Given how details of what Dzhokhar Tsarnaev has told authorities from his hospital bed have leaked out through the media in drips and drabs this week, you might get the impression that the 19-year-old Boston bombing suspect is still cooperating with police. According to a new report from the Associated Press, you'd be wrong:
The surviving suspect in the Boston Marathon bombings acknowledged to the FBI his role in the attacks but did so before he was advised of his constitutional right to keep quiet and seek a lawyer, U.S. officials said Wednesday. Once Dzhokhar Tsarnaev was read his rights on Monday, he immediately stopped talking, according to four officials of both political parties who were briefed on the interrogation but insisted on anonymity because the briefing was private.
After roughly 16 hours of questioning, investigators were surprised when a magistrate judge and a representative from the U.S. Attorney's office entered the hospital room and read Tsarnaev his rights, the four officials and one law enforcement official said. Investigators had planned to keep questioning him.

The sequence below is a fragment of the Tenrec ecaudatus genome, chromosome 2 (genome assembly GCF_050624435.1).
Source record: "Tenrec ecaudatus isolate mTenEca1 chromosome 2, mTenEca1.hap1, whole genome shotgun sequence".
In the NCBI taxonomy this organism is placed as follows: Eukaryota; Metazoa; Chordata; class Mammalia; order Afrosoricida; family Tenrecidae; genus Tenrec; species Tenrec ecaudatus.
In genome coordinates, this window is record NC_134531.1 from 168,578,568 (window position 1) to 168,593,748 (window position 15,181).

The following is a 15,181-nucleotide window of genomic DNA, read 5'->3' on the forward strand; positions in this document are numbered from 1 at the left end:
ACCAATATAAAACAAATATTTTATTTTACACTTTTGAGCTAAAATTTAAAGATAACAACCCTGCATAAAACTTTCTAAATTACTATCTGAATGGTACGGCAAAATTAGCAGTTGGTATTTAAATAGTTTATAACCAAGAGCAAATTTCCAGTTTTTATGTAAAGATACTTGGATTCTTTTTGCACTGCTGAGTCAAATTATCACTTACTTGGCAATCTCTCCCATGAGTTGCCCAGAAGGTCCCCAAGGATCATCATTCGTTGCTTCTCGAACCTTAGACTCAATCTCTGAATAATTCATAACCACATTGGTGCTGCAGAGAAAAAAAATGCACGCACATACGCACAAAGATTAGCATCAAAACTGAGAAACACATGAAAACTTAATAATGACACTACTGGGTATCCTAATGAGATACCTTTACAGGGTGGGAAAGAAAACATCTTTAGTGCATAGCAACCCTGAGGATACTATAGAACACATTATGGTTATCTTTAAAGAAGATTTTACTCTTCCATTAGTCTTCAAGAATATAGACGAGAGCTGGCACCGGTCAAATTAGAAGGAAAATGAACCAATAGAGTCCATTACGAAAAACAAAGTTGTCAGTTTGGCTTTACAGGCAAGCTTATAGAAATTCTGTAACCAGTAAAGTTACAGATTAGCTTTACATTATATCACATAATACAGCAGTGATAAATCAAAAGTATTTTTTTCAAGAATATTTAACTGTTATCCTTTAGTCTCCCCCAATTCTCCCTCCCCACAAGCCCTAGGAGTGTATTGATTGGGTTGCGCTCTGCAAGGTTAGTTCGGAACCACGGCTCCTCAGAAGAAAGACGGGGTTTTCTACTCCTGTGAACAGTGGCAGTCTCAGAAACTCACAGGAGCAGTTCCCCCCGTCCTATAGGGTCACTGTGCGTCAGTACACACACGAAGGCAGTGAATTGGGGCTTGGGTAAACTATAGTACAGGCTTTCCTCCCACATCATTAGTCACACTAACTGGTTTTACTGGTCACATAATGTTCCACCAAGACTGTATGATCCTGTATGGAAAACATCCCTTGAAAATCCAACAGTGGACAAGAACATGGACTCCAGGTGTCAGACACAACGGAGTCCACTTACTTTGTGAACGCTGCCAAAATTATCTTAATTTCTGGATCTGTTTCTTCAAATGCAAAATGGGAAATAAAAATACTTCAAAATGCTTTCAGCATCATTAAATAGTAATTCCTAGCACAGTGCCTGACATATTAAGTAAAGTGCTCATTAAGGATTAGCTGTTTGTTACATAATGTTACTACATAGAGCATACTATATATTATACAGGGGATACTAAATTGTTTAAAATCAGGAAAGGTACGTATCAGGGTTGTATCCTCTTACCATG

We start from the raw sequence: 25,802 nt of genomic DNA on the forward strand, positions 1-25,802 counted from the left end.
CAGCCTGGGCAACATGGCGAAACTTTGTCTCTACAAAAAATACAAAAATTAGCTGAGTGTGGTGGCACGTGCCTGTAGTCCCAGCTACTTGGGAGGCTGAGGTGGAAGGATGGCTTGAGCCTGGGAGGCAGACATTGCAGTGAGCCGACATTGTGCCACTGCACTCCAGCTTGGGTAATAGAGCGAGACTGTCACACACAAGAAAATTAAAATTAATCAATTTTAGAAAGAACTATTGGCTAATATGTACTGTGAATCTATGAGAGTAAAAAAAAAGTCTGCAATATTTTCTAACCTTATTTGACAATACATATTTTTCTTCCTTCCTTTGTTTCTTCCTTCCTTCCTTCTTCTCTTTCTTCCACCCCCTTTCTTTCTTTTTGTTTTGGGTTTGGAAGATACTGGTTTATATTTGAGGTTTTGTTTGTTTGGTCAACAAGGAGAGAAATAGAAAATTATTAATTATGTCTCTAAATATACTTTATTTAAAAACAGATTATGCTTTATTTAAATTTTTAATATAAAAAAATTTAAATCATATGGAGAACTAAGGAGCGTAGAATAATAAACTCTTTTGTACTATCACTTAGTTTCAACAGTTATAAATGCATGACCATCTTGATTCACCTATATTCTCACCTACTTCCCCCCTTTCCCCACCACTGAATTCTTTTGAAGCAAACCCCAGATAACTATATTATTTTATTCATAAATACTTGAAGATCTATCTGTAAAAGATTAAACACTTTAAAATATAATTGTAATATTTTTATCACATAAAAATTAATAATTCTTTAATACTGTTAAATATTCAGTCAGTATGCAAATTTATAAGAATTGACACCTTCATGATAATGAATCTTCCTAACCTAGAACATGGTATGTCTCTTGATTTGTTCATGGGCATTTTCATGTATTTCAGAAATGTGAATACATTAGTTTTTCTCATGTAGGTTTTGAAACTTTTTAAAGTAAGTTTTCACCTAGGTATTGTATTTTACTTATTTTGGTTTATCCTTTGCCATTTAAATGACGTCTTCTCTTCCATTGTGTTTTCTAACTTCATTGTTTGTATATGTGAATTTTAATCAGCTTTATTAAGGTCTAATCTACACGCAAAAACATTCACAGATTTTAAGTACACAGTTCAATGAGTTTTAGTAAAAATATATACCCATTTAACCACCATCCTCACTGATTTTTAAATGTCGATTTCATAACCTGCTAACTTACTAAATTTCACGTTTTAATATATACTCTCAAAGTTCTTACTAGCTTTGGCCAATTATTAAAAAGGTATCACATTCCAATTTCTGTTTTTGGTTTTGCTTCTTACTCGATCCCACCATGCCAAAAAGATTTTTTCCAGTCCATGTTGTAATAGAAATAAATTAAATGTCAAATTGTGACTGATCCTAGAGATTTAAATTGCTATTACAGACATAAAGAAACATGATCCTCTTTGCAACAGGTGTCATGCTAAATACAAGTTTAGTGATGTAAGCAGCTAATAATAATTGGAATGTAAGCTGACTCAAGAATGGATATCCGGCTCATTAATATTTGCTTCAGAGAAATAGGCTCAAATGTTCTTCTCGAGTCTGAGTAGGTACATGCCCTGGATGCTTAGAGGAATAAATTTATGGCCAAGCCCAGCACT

Given what appears to be a bounty of evidence against the Tsarnaev brothers, the FBI says the time frame of Dzhokhar's confession won't matter. They say between the physical and photographic evidence they have from the Boston Marathon crime scene, and what they collected from the violent manhunt that followed, they have more than enough to convict. Still, assuming the AP's sources are correct, the revelation about when Dzhokhar spoke to police, and when he didn't, will provide a heavy dose of fuel to the ongoing debate on Capitol Hill (and cable news channels) about whether domestic terrorism suspects should be read their Miranda rights.
Police took the younger Tsarnaev brother into custody last Friday after a prolonged manhunt that spanned large swaths of suburban Boston. Authorities—citing what is known as the "public safety exception"—waited more than two days to read Dzhokhar his Miranda rights. (Although, to be clear, he always had those rights, it was just a question of whether police reminded him of them.) According to reports, investigators were able to use what Dzhokhar told them in the original interviews to come to the preliminary conclusion that he and his brother acted alone, and likely have no ties to any major terror groups.
For more on the Miranda debate, check out Emily Bazelon's piece on the topic from last weekend, which has the legal history behind the law and argues: "When the law gets bent out of shape for Dzhokhar Tsarnaev, it’s easier to bend out of shape for the rest of us."
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